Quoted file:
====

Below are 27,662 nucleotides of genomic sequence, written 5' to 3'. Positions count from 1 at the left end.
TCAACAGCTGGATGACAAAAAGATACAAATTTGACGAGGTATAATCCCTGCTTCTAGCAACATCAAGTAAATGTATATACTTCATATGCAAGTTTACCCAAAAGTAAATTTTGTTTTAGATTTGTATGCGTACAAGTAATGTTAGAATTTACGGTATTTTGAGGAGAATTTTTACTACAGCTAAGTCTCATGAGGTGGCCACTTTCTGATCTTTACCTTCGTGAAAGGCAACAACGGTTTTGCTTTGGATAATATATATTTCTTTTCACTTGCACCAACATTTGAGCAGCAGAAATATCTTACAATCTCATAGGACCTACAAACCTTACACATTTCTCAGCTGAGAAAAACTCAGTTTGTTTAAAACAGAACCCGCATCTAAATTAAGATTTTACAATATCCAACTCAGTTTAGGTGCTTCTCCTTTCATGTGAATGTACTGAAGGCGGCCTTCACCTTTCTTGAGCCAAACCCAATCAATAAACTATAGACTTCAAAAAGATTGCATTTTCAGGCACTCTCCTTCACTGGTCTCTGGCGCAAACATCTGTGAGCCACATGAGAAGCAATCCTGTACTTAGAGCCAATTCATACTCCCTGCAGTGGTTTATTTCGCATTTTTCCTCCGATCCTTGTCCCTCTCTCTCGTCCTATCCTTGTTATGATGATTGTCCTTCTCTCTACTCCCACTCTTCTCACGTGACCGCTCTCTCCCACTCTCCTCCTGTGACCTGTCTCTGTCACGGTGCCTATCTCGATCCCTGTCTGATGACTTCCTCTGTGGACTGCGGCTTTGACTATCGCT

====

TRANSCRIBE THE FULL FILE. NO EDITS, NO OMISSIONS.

Below are 27,662 nucleotides of genomic sequence, written 5' to 3'. Positions count from 1 at the left end.
TCAACAGCTGGATGACAAAAAGATACAAATTTGACGAGGTATAATCCCTGCTTCTAGCAACATCAAGTAAATGTATATACTTCATATGCAAGTTTACCCAAAAGTAAATTTTGTTTTAGATTTGTATGCGTACAAGTAATGTTAGAATTTACGGTATTTTGAGGAGAATTTTTACTACAGCTAAGTCTCATGAGGTGGCCACTTTCTGATCTTTACCTTCGTGAAAGGCAACAACGGTTTTGCTTTGGATAATATATATTTCTTTTCACTTGCACCAACATTTGAGCAGCAGAAATATCTTACAATCTCATAGGACCTACAAACCTTACACATTTCTCAGCTGAGAAAAACTCAGTTTGTTTAAAACAGAACCCGCATCTAAATTAAGATTTTACAATATCCAACTCAGTTTAGGTGCTTCTCCTTTCATGTGAATGTACTGAAGGCGGCCTTCACCTTTCTTGAGCCAAACCCAATCAATAAACTATAGACTTCAAAAAGATTGCATTTTCAGGCACTCTCCTTCACTGGTCTCTGGCGCAAACATCTGTGAGCCACATGAGAAGCAATCCTGTACTTAGAGCCAATTCATACTCCCTGCAGTGGTTTATTTCGCATTTTTCCTCCGATCCTTGTCCCTCTCTCTCGTCCTATCCTTGTTATGATGATTGTCCTTCTCTCTACTCCCACTCTTCTCACGTGACCGCTCTCTCCCACTCTCCTCCTGTGACCTGTCTCTGTCACGGTGCCTATCTCGATCCCTGTCTGATGACTTCCTCTGTGGACTGCGGCTTTGACTATCGCT